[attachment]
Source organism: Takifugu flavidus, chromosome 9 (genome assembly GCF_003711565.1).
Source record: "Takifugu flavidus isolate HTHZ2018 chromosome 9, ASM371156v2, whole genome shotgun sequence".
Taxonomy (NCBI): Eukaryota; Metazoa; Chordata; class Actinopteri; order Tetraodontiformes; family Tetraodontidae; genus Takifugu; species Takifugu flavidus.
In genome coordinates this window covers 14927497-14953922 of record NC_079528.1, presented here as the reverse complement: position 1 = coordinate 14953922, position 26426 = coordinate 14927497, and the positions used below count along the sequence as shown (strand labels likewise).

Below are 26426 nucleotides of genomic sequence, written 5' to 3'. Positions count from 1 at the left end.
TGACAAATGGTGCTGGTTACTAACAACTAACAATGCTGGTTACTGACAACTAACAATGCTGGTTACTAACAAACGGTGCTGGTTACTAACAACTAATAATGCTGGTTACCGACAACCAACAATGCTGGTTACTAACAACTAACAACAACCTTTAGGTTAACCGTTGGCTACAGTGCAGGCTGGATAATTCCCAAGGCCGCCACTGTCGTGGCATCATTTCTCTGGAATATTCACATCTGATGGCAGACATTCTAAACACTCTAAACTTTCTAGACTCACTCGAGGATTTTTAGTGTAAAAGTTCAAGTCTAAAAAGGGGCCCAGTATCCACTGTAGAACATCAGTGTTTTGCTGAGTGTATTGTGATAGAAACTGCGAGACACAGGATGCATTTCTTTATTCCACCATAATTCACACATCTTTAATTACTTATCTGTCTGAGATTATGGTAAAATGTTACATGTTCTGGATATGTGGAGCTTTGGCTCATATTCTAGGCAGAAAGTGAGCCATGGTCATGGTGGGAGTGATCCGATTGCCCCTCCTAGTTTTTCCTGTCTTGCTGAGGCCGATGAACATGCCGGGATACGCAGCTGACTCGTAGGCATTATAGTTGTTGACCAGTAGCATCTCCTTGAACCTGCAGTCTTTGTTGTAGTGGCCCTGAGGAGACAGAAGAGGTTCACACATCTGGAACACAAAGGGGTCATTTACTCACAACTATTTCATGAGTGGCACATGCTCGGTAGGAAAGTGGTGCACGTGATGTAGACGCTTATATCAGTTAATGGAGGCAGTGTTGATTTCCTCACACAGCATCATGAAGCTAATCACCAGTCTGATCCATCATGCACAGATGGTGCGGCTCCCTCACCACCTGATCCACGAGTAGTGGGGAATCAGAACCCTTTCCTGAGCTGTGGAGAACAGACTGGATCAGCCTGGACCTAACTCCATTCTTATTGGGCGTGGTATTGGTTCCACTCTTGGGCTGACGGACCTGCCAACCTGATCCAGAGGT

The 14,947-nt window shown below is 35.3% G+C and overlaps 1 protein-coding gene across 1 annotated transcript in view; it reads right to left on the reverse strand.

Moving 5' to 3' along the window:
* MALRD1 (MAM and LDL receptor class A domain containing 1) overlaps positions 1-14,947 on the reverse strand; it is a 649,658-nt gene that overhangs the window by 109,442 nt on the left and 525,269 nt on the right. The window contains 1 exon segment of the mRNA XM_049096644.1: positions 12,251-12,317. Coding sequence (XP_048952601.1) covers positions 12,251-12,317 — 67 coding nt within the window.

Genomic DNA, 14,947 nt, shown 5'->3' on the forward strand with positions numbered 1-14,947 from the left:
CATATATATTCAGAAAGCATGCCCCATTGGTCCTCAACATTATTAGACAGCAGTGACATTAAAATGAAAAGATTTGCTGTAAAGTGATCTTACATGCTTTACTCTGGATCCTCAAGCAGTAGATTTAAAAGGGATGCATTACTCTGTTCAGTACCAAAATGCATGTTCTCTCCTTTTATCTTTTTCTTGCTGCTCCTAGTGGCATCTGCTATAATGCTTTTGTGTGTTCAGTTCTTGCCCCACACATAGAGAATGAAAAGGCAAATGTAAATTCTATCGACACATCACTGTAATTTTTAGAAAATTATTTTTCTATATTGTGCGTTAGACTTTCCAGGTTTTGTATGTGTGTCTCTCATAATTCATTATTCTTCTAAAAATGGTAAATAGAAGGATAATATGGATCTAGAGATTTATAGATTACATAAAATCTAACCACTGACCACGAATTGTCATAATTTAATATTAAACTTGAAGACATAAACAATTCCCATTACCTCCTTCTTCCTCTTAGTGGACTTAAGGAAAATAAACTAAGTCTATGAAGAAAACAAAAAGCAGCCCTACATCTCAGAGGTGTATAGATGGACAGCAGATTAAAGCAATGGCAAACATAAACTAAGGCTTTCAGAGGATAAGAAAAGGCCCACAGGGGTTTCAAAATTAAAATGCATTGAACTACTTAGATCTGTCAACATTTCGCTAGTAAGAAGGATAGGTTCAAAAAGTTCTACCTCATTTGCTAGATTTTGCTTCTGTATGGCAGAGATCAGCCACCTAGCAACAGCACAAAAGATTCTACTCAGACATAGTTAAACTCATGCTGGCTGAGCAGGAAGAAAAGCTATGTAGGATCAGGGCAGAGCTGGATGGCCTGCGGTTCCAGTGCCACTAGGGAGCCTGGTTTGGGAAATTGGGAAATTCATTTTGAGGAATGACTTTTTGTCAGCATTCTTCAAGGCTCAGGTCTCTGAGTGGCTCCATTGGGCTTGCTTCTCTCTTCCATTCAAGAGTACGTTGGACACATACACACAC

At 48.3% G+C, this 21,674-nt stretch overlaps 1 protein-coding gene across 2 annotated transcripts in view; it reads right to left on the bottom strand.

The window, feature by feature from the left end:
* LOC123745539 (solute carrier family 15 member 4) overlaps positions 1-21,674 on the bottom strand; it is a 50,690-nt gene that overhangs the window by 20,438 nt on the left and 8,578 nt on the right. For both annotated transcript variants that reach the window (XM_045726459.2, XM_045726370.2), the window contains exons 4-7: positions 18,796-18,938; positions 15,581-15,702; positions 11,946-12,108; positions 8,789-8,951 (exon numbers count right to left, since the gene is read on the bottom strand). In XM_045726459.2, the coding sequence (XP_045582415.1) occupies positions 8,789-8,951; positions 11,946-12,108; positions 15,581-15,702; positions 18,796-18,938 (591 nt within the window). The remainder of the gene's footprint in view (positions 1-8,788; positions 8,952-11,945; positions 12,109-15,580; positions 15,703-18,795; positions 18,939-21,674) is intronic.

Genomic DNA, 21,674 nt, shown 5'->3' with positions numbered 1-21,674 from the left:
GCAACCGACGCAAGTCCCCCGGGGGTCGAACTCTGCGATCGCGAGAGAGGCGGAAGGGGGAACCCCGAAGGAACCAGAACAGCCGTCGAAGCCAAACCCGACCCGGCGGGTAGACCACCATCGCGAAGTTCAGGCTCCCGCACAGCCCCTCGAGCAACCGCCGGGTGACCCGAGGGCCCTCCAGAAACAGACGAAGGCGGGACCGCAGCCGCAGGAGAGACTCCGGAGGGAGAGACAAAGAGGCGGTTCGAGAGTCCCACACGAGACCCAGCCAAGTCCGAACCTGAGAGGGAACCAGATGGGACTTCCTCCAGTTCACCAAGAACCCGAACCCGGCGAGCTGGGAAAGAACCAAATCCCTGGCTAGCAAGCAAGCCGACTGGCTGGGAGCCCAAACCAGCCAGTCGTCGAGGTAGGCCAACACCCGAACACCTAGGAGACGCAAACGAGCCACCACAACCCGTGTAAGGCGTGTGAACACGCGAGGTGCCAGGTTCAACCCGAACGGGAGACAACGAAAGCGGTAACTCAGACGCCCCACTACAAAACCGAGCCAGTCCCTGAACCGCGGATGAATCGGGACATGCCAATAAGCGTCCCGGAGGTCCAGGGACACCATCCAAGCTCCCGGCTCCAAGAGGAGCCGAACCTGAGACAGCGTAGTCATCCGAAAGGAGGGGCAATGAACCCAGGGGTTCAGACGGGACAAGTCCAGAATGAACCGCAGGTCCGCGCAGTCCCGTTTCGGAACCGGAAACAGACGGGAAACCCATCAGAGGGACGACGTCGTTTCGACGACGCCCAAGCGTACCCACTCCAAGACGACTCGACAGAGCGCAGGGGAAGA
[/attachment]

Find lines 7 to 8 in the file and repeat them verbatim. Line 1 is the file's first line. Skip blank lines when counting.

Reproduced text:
The 14,947-nt window shown below is 35.3% G+C and overlaps 1 protein-coding gene across 1 annotated transcript in view; it reads right to left on the reverse strand.

Moving 5' to 3' along the window: